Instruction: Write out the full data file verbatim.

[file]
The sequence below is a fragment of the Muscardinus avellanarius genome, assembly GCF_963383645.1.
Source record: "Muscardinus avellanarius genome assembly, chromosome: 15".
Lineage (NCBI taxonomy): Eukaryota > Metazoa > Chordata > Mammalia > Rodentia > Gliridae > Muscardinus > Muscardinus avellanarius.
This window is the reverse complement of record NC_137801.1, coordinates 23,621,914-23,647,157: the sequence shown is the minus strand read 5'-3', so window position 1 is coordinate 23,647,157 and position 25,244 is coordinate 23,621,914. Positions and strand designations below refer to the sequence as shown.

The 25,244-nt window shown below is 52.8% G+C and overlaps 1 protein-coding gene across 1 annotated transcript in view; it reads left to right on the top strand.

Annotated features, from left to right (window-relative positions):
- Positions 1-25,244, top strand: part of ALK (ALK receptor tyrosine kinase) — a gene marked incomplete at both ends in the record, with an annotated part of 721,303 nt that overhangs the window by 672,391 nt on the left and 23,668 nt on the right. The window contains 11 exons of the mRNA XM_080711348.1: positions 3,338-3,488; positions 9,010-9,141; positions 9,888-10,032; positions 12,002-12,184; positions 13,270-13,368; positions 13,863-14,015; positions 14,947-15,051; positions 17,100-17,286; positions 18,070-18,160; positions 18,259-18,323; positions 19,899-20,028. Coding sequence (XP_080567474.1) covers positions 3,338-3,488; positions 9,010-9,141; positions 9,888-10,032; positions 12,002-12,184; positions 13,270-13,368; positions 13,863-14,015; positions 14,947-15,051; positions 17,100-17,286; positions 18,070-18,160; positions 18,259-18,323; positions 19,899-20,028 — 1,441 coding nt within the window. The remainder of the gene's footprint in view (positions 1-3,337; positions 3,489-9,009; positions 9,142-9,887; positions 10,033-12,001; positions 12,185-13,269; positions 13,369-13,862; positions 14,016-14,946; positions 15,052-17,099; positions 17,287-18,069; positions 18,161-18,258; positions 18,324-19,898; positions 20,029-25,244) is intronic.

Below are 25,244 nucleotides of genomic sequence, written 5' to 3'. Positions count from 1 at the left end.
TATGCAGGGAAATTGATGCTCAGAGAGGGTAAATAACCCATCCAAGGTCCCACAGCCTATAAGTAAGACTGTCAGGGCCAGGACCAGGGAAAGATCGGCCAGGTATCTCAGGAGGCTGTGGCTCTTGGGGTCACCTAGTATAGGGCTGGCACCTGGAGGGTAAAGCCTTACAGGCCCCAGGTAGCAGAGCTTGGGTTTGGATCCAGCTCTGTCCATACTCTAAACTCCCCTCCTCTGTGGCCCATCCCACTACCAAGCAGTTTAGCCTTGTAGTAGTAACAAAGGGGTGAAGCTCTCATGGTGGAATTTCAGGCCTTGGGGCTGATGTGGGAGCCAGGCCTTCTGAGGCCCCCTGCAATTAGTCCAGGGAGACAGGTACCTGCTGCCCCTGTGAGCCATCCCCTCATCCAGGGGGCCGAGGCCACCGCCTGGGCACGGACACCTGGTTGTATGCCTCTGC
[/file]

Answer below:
The sequence below is a fragment of the Muscardinus avellanarius genome, assembly GCF_963383645.1.
Source record: "Muscardinus avellanarius genome assembly, chromosome: 15".
Lineage (NCBI taxonomy): Eukaryota > Metazoa > Chordata > Mammalia > Rodentia > Gliridae > Muscardinus > Muscardinus avellanarius.
This window is the reverse complement of record NC_137801.1, coordinates 23,621,914-23,647,157: the sequence shown is the minus strand read 5'-3', so window position 1 is coordinate 23,647,157 and position 25,244 is coordinate 23,621,914. Positions and strand designations below refer to the sequence as shown.

The 25,244-nt window shown below is 52.8% G+C and overlaps 1 protein-coding gene across 1 annotated transcript in view; it reads left to right on the top strand.

Annotated features, from left to right (window-relative positions):
- Positions 1-25,244, top strand: part of ALK (ALK receptor tyrosine kinase) — a gene marked incomplete at both ends in the record, with an annotated part of 721,303 nt that overhangs the window by 672,391 nt on the left and 23,668 nt on the right. The window contains 11 exons of the mRNA XM_080711348.1: positions 3,338-3,488; positions 9,010-9,141; positions 9,888-10,032; positions 12,002-12,184; positions 13,270-13,368; positions 13,863-14,015; positions 14,947-15,051; positions 17,100-17,286; positions 18,070-18,160; positions 18,259-18,323; positions 19,899-20,028. Coding sequence (XP_080567474.1) covers positions 3,338-3,488; positions 9,010-9,141; positions 9,888-10,032; positions 12,002-12,184; positions 13,270-13,368; positions 13,863-14,015; positions 14,947-15,051; positions 17,100-17,286; positions 18,070-18,160; positions 18,259-18,323; positions 19,899-20,028 — 1,441 coding nt within the window. The remainder of the gene's footprint in view (positions 1-3,337; positions 3,489-9,009; positions 9,142-9,887; positions 10,033-12,001; positions 12,185-13,269; positions 13,369-13,862; positions 14,016-14,946; positions 15,052-17,099; positions 17,287-18,069; positions 18,161-18,258; positions 18,324-19,898; positions 20,029-25,244) is intronic.

Below are 25,244 nucleotides of genomic sequence, written 5' to 3'. Positions count from 1 at the left end.
TATGCAGGGAAATTGATGCTCAGAGAGGGTAAATAACCCATCCAAGGTCCCACAGCCTATAAGTAAGACTGTCAGGGCCAGGACCAGGGAAAGATCGGCCAGGTATCTCAGGAGGCTGTGGCTCTTGGGGTCACCTAGTATAGGGCTGGCACCTGGAGGGTAAAGCCTTACAGGCCCCAGGTAGCAGAGCTTGGGTTTGGATCCAGCTCTGTCCATACTCTAAACTCCCCTCCTCTGTGGCCCATCCCACTACCAAGCAGTTTAGCCTTGTAGTAGTAACAAAGGGGTGAAGCTCTCATGGTGGAATTTCAGGCCTTGGGGCTGATGTGGGAGCCAGGCCTTCTGAGGCCCCCTGCAATTAGTCCAGGGAGACAGGTACCTGCTGCCCCTGTGAGCCATCCCCTCATCCAGGGGGCCGAGGCCACCGCCTGGGCACGGACACCTGGTTGTATGCCTCTGC